A supervisor who embarrasses an RN into taking an unsafe assignment by challenging you to refuse the patient in front of them and their family should hand her license in at the door at the end of the shift. Absolutely unacceptable. Write it up. When I was a new nurse I would have accepted it or been cowed into it. Now I would say "Mary, I told you we have a bed but you know we do not have enough nurses to take care of that patient safely. You need to bring them back until you find us a nurse." Refuse report. If she leaves the patient, it's abandonment. I feel so badly for that one patient. But hopefully it will protect all the patients she'll never do that to again.
  13. by   lyndac918
    Rachit,

    You seem to have a lot of things going for you. Sounds like you have been there and done that...Good for you. Maybe you can help me out. I am a manager of ICU and CCU. I have no director because my VP fired her and now I have to interact with the VP directly. She is not a reasonable woman. There is no negotiation. Just her way or the highway. She has never worked critical care and her background is home health. I have worked as a staff nurse in ICU for 17 years before I took the management position. I fight for staffing al the time and get no where with her. She tells me that ICU is use to those types of patients and should be able to handle 3 patients each. She doesnt believe in acuity. She counts heads on a regular basis. She decided that we needed to change the way we do report. I argued my case and her response was..."Im the VP of Nursing and I have the final decision." We have had 15 managers and directors leave in the last 2 years she has been VP. We have had over 30 nurses leave due to her. We will probably have more. Why cant our CEO or COO see whats going on? What can I do to maintain my position yet fight for my staff?:imbar


    Quote from ratchit
    The problem with the agency LVN isn't that she works for an agency. The problem is that her assignment doesn't match her skills. She shouldn't respond to a vent alarm if she doesn't know how to fix the problem. If she can't handle the patients in your unit, then she shouldn't be there. She is wrong for accepting the assignment, the hospital is wrong for accepting her from the agency, and I don't know what the board would say the charge RN's responsibility is for assigning a vented patient to her. Nothing good about that situation- hope it was a one time screw up.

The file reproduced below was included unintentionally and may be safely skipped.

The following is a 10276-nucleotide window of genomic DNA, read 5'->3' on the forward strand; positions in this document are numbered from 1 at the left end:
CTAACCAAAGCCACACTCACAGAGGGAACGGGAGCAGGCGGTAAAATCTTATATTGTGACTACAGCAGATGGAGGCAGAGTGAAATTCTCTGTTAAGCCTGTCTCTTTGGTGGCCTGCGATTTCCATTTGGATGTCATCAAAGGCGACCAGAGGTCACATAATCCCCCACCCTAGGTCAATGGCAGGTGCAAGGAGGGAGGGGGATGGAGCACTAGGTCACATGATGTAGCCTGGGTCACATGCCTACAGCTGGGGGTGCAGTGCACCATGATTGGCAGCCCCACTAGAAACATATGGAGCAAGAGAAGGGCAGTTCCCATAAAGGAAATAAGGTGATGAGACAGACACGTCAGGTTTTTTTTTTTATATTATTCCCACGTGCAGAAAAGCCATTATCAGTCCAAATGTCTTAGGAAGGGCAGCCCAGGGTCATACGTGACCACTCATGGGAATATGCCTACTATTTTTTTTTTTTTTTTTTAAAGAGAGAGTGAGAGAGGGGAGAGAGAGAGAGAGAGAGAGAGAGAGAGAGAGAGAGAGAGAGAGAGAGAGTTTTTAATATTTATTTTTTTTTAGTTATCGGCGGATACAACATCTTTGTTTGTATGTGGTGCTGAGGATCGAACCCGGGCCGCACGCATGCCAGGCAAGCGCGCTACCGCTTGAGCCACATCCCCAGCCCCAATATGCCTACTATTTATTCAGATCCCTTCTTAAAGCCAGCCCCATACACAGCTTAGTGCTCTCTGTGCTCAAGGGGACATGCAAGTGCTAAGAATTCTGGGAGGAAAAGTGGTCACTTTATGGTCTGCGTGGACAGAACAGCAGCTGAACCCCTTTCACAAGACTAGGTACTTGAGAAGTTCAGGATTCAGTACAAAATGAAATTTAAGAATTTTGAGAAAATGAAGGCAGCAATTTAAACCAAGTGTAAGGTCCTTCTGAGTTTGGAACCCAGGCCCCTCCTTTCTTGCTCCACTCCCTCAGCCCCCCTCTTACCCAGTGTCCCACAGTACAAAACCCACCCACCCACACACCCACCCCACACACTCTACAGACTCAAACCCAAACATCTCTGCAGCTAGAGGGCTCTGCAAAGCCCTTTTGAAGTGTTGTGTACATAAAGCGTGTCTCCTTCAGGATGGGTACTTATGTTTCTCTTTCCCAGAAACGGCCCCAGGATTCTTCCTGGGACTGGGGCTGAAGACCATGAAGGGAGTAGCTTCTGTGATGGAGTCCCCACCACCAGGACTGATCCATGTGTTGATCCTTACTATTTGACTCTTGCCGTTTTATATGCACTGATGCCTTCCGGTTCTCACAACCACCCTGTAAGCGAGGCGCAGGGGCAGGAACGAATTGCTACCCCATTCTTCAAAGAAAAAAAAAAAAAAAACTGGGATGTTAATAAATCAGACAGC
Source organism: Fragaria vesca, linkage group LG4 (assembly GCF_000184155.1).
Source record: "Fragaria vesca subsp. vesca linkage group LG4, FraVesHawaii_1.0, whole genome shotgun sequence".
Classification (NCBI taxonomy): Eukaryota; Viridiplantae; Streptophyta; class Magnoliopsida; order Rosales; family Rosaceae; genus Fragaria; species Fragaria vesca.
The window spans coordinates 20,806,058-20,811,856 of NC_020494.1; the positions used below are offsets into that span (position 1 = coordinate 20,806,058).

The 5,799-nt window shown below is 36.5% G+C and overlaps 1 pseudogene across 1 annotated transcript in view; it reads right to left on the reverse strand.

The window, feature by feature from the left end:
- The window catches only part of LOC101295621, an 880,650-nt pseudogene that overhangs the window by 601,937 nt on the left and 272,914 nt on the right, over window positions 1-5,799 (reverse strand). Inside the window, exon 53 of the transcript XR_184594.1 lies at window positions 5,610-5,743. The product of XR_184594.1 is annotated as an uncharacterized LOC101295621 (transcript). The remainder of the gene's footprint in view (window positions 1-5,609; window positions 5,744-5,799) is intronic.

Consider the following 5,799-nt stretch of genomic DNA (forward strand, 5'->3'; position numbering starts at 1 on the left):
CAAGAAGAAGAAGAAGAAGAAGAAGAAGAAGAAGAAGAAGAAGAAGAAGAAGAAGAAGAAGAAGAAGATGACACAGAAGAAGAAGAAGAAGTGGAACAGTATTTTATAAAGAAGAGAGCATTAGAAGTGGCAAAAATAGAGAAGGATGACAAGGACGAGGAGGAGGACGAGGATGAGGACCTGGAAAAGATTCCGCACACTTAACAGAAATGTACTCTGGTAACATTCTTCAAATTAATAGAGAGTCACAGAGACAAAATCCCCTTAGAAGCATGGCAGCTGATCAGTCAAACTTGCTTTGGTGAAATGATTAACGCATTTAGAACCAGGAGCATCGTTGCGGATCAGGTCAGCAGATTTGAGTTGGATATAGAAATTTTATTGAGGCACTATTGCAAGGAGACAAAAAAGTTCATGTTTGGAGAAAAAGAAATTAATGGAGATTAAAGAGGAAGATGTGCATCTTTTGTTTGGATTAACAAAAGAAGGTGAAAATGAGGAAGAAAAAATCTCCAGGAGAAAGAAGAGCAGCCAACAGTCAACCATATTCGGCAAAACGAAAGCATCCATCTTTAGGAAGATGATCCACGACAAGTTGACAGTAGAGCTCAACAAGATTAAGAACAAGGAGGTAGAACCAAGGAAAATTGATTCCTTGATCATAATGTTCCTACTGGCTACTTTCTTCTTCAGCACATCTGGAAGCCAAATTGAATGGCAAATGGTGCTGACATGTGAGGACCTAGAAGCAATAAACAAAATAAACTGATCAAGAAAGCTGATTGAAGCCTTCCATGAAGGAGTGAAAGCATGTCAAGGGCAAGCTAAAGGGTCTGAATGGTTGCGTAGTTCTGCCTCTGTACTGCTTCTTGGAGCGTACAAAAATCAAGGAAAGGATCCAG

So Cath Lab gets to go home at the end of their shift and dump their problems on you? Sounds like they fought harder or have more support than you do. The ICU has to be supported just as much. I feel the same way I do about ER nurses complaining that ICU gets to say no to more patients than they do.. Don't blame the other unit for doing it right. Applaud them- and follow their lead. Make your safe staffing as much a priority as theirs. Maybe a deal to accept their overflow only when you have staff to do so? An emergent case likely needs to go to the unit anyway. A planned case should be finished early enough in the day for cath lab to recover them. If their cases routinely run late, then cath lab needs to change something about their patient or nurse scheduling. If the problem is the docs are running late, than the doc needs to feel the pain- either he needs to pay for and find a nurse to stay/come in to recover the patient, or that last case needs to be cancelled (sorry, patient...)

    A supervisor who embarrasses an RN into taking an unsafe assignment by challenging you to refuse the patient in front of them and their family should hand her license in at the door at the end of the shift. Absolutely unacceptable. Write it up. When I was a new nurse I would have accepted it or been cowed into it. Now I would say "Mary, I told you we have a bed but you know we do not have enough nurses to take care of that patient safely. You need to bring them back until you find us a nurse." Refuse report. If she leaves the patient, it's abandonment. I feel so badly for that one patient. But hopefully it will protect all the patients she'll never do that to again.